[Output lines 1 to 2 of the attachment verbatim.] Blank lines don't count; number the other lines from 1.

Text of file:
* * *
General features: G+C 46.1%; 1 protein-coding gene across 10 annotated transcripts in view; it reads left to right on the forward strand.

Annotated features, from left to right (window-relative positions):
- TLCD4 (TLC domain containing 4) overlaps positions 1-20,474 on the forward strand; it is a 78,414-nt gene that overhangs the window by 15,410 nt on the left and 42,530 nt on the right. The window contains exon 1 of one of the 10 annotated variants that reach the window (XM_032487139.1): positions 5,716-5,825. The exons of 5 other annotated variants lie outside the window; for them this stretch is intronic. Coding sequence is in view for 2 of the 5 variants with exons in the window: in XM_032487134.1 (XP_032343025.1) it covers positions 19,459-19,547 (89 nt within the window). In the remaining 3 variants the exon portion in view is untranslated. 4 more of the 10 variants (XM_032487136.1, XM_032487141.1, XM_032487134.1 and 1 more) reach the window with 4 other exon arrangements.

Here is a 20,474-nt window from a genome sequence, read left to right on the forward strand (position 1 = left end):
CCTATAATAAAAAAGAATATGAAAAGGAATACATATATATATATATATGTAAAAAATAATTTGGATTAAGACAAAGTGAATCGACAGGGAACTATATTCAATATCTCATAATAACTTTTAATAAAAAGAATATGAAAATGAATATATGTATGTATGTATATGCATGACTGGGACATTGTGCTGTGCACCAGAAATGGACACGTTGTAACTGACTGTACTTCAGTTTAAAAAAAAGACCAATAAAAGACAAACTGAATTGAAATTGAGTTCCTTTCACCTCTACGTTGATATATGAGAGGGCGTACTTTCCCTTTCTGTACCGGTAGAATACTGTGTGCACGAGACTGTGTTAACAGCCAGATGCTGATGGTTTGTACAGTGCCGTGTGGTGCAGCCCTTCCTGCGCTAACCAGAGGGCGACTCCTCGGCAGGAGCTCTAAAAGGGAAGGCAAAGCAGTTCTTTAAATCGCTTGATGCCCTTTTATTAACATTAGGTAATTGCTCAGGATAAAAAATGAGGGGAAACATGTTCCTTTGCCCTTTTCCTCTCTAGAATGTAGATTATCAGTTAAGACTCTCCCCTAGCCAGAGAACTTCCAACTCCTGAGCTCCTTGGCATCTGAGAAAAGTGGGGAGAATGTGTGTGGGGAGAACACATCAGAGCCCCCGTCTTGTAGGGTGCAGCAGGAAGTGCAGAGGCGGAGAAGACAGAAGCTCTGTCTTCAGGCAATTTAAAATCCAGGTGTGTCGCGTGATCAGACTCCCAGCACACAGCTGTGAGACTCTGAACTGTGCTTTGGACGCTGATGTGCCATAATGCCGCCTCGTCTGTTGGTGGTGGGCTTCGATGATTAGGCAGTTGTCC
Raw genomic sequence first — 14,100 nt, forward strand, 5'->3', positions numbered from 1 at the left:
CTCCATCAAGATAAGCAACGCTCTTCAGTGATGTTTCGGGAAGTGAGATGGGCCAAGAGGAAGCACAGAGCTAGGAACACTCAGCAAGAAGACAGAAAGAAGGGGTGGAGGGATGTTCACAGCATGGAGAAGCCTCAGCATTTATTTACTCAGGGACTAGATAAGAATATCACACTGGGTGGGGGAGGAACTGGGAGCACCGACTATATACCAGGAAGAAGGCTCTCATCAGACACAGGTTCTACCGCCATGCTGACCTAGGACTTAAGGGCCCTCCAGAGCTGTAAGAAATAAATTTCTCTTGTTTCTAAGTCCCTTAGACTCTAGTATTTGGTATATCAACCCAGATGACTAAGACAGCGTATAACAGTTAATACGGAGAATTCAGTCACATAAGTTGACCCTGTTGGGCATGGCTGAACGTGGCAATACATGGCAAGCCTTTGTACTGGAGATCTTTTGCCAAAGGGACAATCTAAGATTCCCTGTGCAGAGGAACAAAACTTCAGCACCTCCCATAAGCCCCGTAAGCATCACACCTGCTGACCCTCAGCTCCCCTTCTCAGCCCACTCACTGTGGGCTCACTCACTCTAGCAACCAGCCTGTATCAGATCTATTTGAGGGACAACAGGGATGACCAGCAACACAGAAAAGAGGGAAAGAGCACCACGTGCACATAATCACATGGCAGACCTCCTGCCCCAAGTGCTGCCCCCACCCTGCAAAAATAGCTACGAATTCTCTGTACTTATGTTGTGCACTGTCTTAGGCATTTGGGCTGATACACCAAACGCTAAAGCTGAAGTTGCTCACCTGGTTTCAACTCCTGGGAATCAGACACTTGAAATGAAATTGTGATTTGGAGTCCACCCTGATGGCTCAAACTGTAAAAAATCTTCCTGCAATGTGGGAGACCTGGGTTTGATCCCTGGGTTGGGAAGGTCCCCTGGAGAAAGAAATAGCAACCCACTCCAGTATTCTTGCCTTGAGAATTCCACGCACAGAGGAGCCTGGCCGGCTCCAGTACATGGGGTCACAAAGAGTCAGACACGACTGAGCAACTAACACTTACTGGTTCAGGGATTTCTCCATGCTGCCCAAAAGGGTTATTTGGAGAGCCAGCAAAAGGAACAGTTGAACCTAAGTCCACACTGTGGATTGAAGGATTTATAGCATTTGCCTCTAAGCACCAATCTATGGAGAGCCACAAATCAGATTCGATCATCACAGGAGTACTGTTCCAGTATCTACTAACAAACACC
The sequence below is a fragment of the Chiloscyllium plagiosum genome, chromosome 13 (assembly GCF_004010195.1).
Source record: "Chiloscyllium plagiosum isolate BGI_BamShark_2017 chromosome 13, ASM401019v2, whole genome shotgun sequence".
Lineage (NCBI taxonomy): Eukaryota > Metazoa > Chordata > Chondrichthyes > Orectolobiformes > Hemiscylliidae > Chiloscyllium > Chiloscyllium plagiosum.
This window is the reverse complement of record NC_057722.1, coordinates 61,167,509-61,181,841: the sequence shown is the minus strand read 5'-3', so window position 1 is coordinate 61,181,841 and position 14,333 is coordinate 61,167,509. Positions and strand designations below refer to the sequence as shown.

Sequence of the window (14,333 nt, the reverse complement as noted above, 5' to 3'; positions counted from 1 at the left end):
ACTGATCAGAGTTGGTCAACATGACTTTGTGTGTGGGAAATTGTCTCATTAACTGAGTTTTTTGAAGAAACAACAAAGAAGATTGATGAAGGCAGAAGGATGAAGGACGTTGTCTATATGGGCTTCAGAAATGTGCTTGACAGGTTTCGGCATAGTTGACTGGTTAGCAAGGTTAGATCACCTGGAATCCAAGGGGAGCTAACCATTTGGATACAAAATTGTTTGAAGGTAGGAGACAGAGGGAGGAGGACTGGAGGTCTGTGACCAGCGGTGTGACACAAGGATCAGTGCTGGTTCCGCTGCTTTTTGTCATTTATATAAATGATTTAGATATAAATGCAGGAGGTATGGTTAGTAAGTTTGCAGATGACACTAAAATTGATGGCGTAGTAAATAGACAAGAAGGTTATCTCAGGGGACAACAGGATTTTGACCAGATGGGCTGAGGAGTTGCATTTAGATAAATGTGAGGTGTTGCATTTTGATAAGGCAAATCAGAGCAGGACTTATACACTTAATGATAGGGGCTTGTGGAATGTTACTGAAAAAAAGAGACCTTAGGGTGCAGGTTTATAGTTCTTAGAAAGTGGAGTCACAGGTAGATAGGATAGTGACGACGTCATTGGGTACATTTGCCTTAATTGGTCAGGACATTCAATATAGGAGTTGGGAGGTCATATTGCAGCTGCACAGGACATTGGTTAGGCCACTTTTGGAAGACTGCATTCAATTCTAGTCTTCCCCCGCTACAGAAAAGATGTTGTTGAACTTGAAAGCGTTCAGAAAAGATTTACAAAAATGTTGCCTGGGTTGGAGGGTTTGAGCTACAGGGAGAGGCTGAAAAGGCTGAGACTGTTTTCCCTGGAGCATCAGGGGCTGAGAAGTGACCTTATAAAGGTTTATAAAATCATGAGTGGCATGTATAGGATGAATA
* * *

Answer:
General features: G+C 46.1%; 1 protein-coding gene across 10 annotated transcripts in view; it reads left to right on the forward strand.

Annotated features, from left to right (window-relative positions):